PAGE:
Bernalda is a small hilltop town in Basilicata, in the south of Italy, the old centre of which even now (squint just a bit) makes you think of early Fellini: La Strada, say, or – my favourite – Il Bidone. The streets gleam white in the intense summer heat, every other building seems to be a tiny church, and after lunch absolutely everyone disappears, only reemerging at 7pm at the very earliest. And the food! Its inhabitants love to eat. In the late afternoon, from tiny windows there comes the smell of delicious sauces and soups. Turning a corner, we found two women in old-fashioned aprons, perched on a doorstep. The air was heavy with the scent of basil as they tore leaves from stems, tossed them into an old bucket, and talked tirelessly of their children.
Until last month, I’d never been to the south of Italy, and on the plane I wondered if the cucina povera (“poor cooking”) people write about so romantically still exists. But yes, it really does, I think. In a trattoria in Matera, we ate “meatballs” made entirely of stale bread and herbs that were delicious to an almost puzzling degree (if I tell you that we mopped up the tomato sauce that covered them with slices of the crusty, saffron-coloured bread that is special to Matera, you’ll have an idea of how wonderfully well disguised they were). Meanwhile, on the next table, some locals were eating, by way of a main course, huge plates of bitter greens, stewed until they were soft and dark, and doused with grassy olive oil – a sight that brought instantly to mind Patience Gray’s great Mediterranean cookbook, Honey From a Weed.
For obvious reasons, I always think a lot about food if I’m lucky enough to be in Italy (yeah, yeah, you go for the art and architecture). But in the south, I found I was nosier than ever, thoughts of the cost of living on my mind; and when I landed at Gatwick – to tabloid headlines about £7 tubs of Lurpak in our supermarkets – I found that I was still worrying away at what I’d seen, and smelled, and eaten; wondering what ideas a person might usefully nick.
In southern Italy, even edible fripperies seem to be on the inexpensive side. Order an aperitivo, and it will likely come, not with olives or nuts, but with taralli, those small, hard, rather dry, ring-shaped biscuits that are (in my eyes) no kind of substitute for a cheese straw, or some anchovy butter on toast.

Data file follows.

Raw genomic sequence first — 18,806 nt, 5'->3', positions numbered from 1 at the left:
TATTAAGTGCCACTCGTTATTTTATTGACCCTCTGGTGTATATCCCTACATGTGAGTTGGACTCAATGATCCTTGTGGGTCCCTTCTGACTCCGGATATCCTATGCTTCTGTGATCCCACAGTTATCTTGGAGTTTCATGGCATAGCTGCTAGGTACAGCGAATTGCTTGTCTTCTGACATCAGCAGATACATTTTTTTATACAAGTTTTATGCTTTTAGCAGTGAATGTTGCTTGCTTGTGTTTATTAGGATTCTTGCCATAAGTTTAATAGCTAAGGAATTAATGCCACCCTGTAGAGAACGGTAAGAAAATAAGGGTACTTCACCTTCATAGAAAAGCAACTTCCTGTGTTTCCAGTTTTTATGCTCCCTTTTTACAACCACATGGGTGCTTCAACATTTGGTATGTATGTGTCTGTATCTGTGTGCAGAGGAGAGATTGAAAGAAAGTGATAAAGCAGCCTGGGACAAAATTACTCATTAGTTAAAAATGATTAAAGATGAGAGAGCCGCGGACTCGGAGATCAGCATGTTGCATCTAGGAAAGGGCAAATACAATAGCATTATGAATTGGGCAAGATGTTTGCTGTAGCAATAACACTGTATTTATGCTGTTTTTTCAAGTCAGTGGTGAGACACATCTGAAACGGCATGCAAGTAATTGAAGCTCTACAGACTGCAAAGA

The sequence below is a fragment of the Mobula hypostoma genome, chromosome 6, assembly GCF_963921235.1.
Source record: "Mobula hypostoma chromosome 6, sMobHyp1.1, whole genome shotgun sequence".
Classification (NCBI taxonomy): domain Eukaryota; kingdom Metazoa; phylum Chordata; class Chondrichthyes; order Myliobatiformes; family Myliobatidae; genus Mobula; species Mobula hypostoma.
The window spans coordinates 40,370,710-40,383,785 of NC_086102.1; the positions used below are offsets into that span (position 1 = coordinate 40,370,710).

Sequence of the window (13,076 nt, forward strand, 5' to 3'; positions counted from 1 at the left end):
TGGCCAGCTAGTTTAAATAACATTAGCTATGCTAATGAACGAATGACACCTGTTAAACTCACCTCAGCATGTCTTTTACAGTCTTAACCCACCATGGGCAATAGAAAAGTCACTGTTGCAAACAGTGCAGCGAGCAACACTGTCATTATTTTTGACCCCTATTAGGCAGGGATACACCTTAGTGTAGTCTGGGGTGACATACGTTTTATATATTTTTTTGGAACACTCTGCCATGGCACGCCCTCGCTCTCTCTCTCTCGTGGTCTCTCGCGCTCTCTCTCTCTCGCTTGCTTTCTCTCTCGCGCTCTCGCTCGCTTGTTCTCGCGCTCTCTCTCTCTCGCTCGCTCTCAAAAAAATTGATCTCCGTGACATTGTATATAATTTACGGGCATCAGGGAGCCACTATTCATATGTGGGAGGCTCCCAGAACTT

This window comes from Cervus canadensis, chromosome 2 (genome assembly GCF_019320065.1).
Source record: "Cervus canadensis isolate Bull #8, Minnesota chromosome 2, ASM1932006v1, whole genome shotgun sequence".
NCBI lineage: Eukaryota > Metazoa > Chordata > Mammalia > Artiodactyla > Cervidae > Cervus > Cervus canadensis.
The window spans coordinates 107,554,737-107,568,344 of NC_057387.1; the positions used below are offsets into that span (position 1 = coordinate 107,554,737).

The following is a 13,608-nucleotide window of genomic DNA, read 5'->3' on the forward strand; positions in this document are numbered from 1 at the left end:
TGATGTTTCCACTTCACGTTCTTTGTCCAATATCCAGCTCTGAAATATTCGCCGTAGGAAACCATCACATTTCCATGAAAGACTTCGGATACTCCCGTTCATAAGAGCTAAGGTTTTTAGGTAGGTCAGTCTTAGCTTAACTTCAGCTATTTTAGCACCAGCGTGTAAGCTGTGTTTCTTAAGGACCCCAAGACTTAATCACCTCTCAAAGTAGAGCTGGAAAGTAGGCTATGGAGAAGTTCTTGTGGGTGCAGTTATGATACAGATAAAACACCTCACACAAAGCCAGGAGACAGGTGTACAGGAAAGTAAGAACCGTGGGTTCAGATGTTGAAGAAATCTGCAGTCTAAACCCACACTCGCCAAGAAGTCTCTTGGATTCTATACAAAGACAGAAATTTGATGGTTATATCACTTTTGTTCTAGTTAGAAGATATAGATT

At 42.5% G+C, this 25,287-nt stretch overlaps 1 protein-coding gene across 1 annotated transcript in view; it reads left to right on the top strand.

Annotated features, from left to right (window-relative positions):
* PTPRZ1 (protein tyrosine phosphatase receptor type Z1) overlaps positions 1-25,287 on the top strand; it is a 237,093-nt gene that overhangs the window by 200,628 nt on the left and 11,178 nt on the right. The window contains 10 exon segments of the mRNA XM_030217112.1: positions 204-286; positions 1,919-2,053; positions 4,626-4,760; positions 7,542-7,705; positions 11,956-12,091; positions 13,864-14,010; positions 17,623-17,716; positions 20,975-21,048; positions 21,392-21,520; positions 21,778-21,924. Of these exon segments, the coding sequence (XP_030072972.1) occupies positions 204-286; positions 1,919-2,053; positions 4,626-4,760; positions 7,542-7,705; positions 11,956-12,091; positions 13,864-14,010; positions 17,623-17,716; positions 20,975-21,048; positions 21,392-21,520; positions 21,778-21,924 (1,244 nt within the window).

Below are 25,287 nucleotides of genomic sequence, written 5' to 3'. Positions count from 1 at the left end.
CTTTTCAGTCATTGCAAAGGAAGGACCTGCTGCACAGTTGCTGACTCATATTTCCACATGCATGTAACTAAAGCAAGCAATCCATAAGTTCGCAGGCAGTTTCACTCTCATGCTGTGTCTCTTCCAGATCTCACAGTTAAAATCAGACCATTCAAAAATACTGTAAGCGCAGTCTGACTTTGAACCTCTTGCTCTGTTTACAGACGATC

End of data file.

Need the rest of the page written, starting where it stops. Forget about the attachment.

The broke do not necessarily always feel much like cooking. I understand this. But sometimes, cooking can also make a person feel less hard up: eat like a king, and for a while you’ll feel like one. The Italians, I think, know this – or perhaps I mean that they haven’t yet forgotten it, as many of us seem to have done. Back at home, I pulled from my shelves a few of the books that seem to me to speak to this situation, and spent a happy hour or so contemplating what I might make in the coming weeks and months, if I have the time and the energy.
A couple of recommendations. The Art of the Larder by Claire Thomson is really good when it comes to using up stuff that is sitting, half-used and half-forgotten, in your cupboards. I love her semolina gnocchi with sage butter, which is comforting and cheap to make; her egg, turmeric and coconut curry is good health in bowl. But this is quite a recent, modish book. Perhaps, like me, you are in the mood for something a bit more knit-your-own-pastry – the mood is very 1970s, after all – in which case, I send you in the direction of Jocasta Innes’s 1971 classic, The Pauper’s Cookbook, a smeary copy of which my stepmother owned when I was growing up, and which is even now still in print.
Innes has many ways with what used to known as savoury rice, and she devotes a whole chapter to “padding”. But it’s not all pulses and carbs. Who could possibly argue with the notion of an upside-down pudding made from a simple batter and – yes! – a tin of peaches? Not me. Call it a clafoutis, and no one will know you’re on a budget at all.
July 16, 2022 at 08:54PM Rachel Cooke